Covid-19 has exposed global deficiencies in the response to dangerous infectious diseases and the international system will need to be strengthened to raise alerts and deal with future outbreaks, according to Helen Clark, co-head of an international panel investigating the pandemic.
Despite the novel coronavirus emerging in a world with rapid communication services, it was notable how slow the global response to the outbreak was after it was first detected in China, said Clark, a former prime minister of New Zealand and one-time head of the United Nations Development Programme.
“Every day counts if you are trying to stop an infectious disease of unknown origin,” she said in an interview with the South China Morning Post. “There just doesn’t seem to be enough happening quickly enough, from the time of first awareness of the cluster onwards, and here we are.
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“The WHO didn’t have all the information it needed, and – let’s be fair here, we are still discovering things about Covid-19 every day, we are on a very steep learning curve – but all the more reason, I would think, for applying a precautionary principle. If it smells bad, it may well be bad,” she said, referring to the early days of the pandemic.
The Independent Panel for Pandemic Preparedness and Response, headed by Clark and Nobel Peace Laureate and former president of Liberia, Ellen Johnson Sirleaf, released an interim report last month stating that the World Health Organization lacked the authority to do the job expected of it. It added that the international alert system for health emergencies was outmoded in today’s data-driven world and that a global reset was needed for pandemic preparation.
Such critiques have been made before but the panel, which comprises 13 prominent diplomats, former leaders and health experts, including China’s top Covid-19 scientist Zhong Nanshan, hopes this time they will stick.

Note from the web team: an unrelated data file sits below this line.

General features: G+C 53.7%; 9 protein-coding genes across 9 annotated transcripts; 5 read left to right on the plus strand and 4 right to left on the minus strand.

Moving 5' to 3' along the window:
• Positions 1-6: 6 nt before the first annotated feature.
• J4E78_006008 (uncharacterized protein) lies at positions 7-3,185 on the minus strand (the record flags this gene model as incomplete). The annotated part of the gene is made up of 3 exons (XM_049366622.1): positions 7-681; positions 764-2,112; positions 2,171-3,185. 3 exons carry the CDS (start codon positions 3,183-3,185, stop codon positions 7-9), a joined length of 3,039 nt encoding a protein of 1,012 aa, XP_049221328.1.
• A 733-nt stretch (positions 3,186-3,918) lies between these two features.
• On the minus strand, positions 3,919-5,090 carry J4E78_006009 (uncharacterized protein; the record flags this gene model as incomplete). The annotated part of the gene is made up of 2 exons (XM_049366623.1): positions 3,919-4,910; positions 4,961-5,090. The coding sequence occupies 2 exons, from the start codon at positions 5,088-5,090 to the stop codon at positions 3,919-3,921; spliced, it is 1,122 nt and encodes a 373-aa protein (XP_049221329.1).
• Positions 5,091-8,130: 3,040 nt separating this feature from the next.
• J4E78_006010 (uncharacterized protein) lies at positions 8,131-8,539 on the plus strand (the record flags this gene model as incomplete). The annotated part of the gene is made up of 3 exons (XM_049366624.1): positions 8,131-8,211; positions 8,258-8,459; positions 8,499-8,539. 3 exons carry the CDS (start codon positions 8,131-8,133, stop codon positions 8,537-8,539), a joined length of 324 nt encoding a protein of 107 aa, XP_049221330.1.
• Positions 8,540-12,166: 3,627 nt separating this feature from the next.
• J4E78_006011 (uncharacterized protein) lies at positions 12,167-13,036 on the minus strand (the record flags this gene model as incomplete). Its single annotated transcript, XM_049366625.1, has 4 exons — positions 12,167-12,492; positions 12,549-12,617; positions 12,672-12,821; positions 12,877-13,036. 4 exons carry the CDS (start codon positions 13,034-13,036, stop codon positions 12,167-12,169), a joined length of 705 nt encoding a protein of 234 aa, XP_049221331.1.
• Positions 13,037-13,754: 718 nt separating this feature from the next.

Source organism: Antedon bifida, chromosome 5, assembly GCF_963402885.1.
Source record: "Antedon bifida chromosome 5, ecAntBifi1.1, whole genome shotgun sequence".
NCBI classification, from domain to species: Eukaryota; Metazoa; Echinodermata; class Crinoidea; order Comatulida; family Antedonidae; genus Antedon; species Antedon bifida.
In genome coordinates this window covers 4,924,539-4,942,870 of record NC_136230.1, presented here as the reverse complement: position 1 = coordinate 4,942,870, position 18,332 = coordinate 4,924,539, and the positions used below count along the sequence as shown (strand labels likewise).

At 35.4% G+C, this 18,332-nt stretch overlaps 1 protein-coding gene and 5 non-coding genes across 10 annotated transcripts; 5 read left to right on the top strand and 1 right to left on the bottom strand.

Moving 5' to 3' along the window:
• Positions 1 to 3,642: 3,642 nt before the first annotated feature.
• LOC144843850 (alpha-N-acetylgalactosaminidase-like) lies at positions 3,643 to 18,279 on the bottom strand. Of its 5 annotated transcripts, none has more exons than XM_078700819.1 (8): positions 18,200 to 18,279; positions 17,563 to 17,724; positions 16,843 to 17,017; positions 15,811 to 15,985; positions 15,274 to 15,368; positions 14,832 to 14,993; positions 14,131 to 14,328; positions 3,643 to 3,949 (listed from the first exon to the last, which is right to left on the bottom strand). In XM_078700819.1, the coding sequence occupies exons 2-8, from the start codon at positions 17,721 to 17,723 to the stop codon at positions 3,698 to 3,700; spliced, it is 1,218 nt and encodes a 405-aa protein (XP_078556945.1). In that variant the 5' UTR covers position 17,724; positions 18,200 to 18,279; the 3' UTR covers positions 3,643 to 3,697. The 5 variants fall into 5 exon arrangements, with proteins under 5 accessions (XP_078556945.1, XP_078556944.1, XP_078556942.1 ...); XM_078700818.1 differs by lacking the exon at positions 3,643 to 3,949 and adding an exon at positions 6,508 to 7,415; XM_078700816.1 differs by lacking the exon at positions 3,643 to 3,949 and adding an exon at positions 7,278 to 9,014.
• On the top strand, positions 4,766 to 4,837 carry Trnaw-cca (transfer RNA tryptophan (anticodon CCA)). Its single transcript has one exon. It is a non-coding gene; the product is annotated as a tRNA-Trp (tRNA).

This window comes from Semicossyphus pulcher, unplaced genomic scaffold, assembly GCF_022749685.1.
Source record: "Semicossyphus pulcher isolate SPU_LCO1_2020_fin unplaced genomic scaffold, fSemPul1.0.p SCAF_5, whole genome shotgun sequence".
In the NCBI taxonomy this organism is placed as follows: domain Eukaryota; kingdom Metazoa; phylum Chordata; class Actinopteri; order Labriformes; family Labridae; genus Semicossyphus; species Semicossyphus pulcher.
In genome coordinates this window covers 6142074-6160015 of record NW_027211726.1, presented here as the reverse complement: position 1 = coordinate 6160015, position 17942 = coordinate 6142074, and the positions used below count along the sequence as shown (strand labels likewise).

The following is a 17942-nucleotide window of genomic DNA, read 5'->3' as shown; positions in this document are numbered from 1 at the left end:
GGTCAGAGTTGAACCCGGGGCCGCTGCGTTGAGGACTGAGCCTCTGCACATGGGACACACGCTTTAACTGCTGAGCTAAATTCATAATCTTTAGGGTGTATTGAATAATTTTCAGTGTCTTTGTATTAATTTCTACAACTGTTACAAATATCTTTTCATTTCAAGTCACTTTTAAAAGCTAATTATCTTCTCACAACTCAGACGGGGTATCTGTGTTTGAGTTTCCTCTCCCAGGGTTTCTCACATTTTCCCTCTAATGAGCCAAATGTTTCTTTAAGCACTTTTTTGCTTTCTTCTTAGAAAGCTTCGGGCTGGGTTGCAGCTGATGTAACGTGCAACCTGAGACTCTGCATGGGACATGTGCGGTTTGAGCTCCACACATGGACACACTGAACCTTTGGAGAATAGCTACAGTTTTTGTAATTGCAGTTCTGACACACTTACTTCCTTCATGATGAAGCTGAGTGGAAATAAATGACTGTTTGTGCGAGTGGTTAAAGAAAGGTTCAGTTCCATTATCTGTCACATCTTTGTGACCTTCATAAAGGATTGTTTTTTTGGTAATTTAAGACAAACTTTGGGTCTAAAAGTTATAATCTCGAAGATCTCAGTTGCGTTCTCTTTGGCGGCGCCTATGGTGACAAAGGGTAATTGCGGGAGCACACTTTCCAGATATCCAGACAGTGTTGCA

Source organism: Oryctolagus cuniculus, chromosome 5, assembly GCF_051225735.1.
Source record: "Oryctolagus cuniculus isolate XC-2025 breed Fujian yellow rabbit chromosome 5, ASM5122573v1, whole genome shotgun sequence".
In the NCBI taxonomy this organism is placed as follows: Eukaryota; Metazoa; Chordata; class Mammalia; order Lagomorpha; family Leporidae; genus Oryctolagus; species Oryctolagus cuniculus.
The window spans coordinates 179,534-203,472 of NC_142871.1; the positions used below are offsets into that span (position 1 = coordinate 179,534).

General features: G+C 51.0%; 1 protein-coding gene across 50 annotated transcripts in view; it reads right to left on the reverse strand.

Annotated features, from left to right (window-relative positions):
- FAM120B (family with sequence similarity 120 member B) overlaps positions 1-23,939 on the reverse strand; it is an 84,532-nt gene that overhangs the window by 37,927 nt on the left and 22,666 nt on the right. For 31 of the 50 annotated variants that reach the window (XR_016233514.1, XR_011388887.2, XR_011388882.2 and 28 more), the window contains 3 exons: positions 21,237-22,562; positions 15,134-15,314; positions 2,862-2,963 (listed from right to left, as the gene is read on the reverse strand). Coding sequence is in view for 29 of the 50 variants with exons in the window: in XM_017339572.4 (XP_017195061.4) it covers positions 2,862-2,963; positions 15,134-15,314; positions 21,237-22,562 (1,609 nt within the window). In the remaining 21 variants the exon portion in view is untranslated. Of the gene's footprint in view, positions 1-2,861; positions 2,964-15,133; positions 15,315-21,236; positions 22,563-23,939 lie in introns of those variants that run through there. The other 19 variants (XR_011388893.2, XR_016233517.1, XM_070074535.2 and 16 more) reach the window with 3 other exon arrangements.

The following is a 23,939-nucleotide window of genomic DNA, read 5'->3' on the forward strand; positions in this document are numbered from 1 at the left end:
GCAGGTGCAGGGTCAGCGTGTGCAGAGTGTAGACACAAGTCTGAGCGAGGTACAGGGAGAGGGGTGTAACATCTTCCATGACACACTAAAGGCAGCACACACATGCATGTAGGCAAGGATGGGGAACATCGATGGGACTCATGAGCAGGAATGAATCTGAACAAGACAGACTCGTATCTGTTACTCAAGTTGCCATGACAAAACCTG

The reasoning is compelling. On January 30, 2020, WHO director general Tedros Adhanom Ghebreyesus declared Covid-19 a public health emergency of international concern. One year on, there have been more than 100 million infections, more than 2 million related deaths and the sharpest economic contraction since the Great Depression in the 1930s.
But the panel’s initial findings have been criticised by Beijing. In particular, its finding that China’s authorities could have applied health measures more forcefully in January last year stands in contrast to China’s own portrayal of its response as a global model.
The panel’s report must be “improved”, said Sun Yang, a member of China’s National Health Commission and the country’s representative to the WHO executive board meeting in Geneva last month.
Clark said countries could give their feedback to the panel but “in the end we are going to be guided by the evidence and what we can establish as fact, and then we can look for the gaps in response – and we think there are gaps”.
Clark pointed out there were several days between the identification of the first cluster of cases in the Chinese city of Wuhan towards the end of December and when an alert was put out by the local government, and then a further gap until the WHO received information from Beijing on January 3.
She noted that disease alerts were already going out on other forums, such as the ProMed online outbreak monitoring system, which picked up Wuhan’s December 31 alert and blasted it through its global network via email.